I don’t think the Cam writing has really changed since the series began. In the early 1980s when I proposed a more introspective story, my editor told me that type of writing was for another character, not Cam. She insisted I keep the writing style consistent.
Many young readers shy away from nonfiction and prefer fiction. Nevertheless, you have written numerous biographies for an elementary school audience. Do you choose the subjects or does your publisher decide on the personalities? On average, how long does it take to research these biographies? What tools do you use to help reluctant readers become engaged with the stories of notable individuals?
It seems easier to me for a beginning writer to begin with nonfiction. The subject helps sell the manuscript. With all my nonfiction, both I and my editors need to want to do the book. For biographies, either I begin with a proposal and an editor wants to do the book or an editor suggests the subject to me.
Authors oftentimes use family members, acquaintances and work relationships as templates for their stories. Are any of your book characters based on people that you know?
I think they all are.
Many parents and educators question whether elementary school children should be exposed to the Holocaust. You have authored several Holocaust books that address this audience. At what age should parents and teachers share Holocaust picture books? Do you have an underlying objective when you write Holocaust books?
I believe children should be introduced to difficult subjects in cycles. My book The Number On My Grandfather’s Arm is appropriate for a third-grader. My book We Remember The Holocaust is right for a sixth grader. A child, even a sixth grader and beyond who has never been exposed to any Holocaust literature will be shocked. We cannot shield our children forever from horrible truth. We as parents and educators must instead prepare them and age appropriate literature does that.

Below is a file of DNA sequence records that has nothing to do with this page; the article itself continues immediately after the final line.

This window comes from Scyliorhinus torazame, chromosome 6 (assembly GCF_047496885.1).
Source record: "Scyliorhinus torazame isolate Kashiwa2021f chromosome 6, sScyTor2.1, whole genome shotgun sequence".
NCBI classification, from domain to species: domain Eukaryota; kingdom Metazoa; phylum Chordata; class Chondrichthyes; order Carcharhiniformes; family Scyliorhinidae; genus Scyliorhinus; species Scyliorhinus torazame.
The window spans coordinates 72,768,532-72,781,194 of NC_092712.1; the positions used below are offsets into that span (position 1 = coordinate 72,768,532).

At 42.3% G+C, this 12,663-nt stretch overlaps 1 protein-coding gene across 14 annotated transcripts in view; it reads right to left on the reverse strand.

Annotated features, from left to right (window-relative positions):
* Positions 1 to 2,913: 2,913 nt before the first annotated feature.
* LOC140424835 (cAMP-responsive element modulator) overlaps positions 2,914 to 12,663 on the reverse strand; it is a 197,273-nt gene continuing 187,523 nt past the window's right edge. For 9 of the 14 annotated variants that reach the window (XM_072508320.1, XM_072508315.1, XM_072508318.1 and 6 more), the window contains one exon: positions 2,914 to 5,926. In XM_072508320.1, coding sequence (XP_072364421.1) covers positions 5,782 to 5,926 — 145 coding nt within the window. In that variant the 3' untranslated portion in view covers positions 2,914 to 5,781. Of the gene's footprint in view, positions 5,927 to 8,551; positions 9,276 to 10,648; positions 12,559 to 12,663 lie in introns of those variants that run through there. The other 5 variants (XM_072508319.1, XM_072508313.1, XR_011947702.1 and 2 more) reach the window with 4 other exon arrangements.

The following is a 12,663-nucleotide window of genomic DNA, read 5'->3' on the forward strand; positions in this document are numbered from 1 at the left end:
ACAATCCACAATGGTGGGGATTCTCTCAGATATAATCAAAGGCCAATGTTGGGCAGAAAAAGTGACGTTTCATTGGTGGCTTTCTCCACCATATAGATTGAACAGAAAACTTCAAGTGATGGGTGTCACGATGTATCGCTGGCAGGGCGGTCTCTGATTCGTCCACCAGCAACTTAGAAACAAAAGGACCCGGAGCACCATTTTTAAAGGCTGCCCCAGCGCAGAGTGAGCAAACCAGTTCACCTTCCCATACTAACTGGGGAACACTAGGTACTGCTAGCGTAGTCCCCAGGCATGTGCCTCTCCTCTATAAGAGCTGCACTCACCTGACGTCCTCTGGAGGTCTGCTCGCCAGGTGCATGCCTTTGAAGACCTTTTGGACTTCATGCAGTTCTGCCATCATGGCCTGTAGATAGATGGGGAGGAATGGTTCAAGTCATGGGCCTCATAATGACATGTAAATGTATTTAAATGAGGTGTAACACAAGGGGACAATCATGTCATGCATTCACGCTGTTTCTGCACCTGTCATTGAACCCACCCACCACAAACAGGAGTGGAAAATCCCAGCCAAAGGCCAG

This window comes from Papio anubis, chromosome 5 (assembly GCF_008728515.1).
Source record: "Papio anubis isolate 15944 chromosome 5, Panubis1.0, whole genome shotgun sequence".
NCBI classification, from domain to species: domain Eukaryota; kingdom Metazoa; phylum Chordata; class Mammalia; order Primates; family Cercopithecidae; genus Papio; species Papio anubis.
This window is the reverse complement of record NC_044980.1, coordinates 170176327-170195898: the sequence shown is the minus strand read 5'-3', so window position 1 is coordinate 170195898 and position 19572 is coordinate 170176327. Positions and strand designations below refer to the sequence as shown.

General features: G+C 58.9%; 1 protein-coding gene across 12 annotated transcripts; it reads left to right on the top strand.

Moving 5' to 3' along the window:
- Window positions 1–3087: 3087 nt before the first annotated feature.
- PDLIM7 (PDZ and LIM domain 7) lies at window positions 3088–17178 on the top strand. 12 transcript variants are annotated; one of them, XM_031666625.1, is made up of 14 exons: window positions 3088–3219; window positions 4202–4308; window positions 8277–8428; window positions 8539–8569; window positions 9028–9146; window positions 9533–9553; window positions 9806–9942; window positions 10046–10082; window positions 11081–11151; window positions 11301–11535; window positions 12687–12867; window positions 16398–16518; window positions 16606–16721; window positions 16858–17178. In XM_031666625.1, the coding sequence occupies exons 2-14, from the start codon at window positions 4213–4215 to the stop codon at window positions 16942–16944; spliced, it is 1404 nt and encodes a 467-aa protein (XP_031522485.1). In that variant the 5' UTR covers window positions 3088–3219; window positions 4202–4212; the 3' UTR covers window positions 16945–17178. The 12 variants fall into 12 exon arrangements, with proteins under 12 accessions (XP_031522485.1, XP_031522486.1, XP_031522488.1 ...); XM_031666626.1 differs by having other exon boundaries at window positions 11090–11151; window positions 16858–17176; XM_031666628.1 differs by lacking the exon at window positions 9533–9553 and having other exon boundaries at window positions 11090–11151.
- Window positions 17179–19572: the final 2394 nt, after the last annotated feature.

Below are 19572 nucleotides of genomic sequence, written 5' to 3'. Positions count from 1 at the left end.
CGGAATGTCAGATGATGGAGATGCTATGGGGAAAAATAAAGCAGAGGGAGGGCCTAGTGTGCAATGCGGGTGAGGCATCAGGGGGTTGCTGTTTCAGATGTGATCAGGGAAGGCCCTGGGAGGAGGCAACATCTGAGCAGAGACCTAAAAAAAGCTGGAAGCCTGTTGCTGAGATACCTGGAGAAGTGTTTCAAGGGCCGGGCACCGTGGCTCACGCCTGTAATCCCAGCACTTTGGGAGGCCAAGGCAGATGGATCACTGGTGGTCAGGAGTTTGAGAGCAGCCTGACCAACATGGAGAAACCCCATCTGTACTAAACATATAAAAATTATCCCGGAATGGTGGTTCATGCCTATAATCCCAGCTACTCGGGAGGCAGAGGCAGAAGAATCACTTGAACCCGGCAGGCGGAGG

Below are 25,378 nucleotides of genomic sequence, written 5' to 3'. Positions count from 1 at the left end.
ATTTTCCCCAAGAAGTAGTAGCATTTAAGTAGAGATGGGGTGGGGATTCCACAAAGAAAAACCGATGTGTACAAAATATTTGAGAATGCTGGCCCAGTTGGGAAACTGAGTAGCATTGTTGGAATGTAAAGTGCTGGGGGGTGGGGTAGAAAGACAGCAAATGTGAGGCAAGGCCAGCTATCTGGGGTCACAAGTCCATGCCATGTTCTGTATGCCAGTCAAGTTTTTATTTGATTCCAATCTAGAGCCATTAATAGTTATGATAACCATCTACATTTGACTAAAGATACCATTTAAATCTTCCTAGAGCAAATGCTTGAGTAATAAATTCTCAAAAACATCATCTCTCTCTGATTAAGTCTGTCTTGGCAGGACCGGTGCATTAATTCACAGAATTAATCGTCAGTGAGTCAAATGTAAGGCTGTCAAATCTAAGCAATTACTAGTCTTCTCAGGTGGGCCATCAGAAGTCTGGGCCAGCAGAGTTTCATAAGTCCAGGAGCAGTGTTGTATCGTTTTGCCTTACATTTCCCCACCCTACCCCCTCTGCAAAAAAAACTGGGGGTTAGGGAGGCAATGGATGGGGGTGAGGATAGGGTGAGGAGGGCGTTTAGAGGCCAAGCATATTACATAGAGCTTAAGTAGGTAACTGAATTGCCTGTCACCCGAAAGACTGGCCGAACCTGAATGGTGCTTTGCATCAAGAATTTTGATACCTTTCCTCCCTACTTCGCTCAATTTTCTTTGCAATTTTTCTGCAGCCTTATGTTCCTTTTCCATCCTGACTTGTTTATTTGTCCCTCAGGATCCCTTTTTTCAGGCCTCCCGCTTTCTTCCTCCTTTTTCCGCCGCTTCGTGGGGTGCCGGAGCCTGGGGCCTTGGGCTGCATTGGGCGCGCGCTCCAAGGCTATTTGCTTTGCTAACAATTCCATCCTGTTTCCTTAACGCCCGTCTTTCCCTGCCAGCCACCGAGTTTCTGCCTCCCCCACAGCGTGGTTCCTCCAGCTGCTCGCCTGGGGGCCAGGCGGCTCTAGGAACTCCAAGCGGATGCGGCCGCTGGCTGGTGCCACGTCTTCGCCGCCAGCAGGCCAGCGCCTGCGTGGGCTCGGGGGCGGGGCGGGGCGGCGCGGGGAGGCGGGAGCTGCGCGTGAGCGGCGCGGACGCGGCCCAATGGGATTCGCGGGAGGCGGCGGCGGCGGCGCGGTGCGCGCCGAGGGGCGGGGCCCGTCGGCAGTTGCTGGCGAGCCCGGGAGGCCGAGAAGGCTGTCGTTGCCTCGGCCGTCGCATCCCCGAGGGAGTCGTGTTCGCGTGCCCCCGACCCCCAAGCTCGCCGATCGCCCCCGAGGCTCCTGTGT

In One Yellow Daffodil: A Hanukkah Story, you successfully create a Holocaust story that captures a common survivor response. What do you hope your young readers will learn from this story?
I still get teary-eyed when I read that story. I see it as a real tikkun-olam** story. Surely one of the messages is that we all have to reach out and embrace others.
**Tikkun Olam- (Hebrew phrase defined as repairing the world.) In modern times this term refers to social action and the desire to pursue social justice.
In Don’t Talk to Me About the War, middle level readers are taken on a journey back to New York in the 1940s. They are introduced to many events leading up to America’s involvement in World War II, notable events in American baseball, and the debilitating effects of Multiple Sclerosis (MS). This story is considerably more complex than the easier chapter books. Since you were born after the end of World War II, what steps did you take to research the historical aspects of this story? Did you have to do additional research to understand the health ramifications of MS?
For every day of the story I had a copy of that day’s newspaper on my desk. All the news is accurate, even the baseball scores, weather, and radio broadcasts. I listened to some of the radio programs Tommy in the story listened to. I lived that story! For the MS part of the story I interviewed an eighty year old woman whose mother had MS diagnosed in early 1940. I spoke with a neurologist. I obtained a 1940 medical text. I had to know not only about the disease but how it was diagnosed and treated in 1940. I already knew a bit about MS from the experiences in my family with the disease.